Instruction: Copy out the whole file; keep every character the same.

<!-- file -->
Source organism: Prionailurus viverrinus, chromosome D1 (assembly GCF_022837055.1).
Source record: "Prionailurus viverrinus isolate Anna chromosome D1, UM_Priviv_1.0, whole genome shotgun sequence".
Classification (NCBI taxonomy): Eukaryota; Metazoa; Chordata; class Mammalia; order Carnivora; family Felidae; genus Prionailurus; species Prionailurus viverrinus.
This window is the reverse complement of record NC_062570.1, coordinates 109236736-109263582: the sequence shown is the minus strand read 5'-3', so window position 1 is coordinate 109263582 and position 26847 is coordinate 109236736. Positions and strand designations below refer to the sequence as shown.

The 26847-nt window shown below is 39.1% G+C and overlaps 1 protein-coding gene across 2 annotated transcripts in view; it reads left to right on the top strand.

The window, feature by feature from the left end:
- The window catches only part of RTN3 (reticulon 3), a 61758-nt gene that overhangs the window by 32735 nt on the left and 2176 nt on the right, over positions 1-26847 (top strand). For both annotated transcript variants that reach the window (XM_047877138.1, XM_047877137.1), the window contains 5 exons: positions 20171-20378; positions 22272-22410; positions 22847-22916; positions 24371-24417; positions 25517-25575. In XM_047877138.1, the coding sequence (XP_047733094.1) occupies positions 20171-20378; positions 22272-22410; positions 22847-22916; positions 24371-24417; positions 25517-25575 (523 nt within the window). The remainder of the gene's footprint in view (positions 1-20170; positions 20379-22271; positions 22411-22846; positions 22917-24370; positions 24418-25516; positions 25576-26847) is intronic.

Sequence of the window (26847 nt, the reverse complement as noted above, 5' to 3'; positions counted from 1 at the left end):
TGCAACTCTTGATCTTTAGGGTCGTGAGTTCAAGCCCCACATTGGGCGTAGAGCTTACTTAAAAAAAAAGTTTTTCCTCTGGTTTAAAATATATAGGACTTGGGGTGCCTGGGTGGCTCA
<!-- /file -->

Source organism: Prionailurus viverrinus, chromosome D1 (assembly GCF_022837055.1).
Source record: "Prionailurus viverrinus isolate Anna chromosome D1, UM_Priviv_1.0, whole genome shotgun sequence".
Classification (NCBI taxonomy): Eukaryota; Metazoa; Chordata; class Mammalia; order Carnivora; family Felidae; genus Prionailurus; species Prionailurus viverrinus.
This window is the reverse complement of record NC_062570.1, coordinates 109236736-109263582: the sequence shown is the minus strand read 5'-3', so window position 1 is coordinate 109263582 and position 26847 is coordinate 109236736. Positions and strand designations below refer to the sequence as shown.

The 26847-nt window shown below is 39.1% G+C and overlaps 1 protein-coding gene across 2 annotated transcripts in view; it reads left to right on the top strand.

The window, feature by feature from the left end:
- The window catches only part of RTN3 (reticulon 3), a 61758-nt gene that overhangs the window by 32735 nt on the left and 2176 nt on the right, over positions 1-26847 (top strand). For both annotated transcript variants that reach the window (XM_047877138.1, XM_047877137.1), the window contains 5 exons: positions 20171-20378; positions 22272-22410; positions 22847-22916; positions 24371-24417; positions 25517-25575. In XM_047877138.1, the coding sequence (XP_047733094.1) occupies positions 20171-20378; positions 22272-22410; positions 22847-22916; positions 24371-24417; positions 25517-25575 (523 nt within the window). The remainder of the gene's footprint in view (positions 1-20170; positions 20379-22271; positions 22411-22846; positions 22917-24370; positions 24418-25516; positions 25576-26847) is intronic.

Sequence of the window (26847 nt, the reverse complement as noted above, 5' to 3'; positions counted from 1 at the left end):
TGCAACTCTTGATCTTTAGGGTCGTGAGTTCAAGCCCCACATTGGGCGTAGAGCTTACTTAAAAAAAAAGTTTTTCCTCTGGTTTAAAATATATAGGACTTGGGGTGCCTGGGTGGCTCA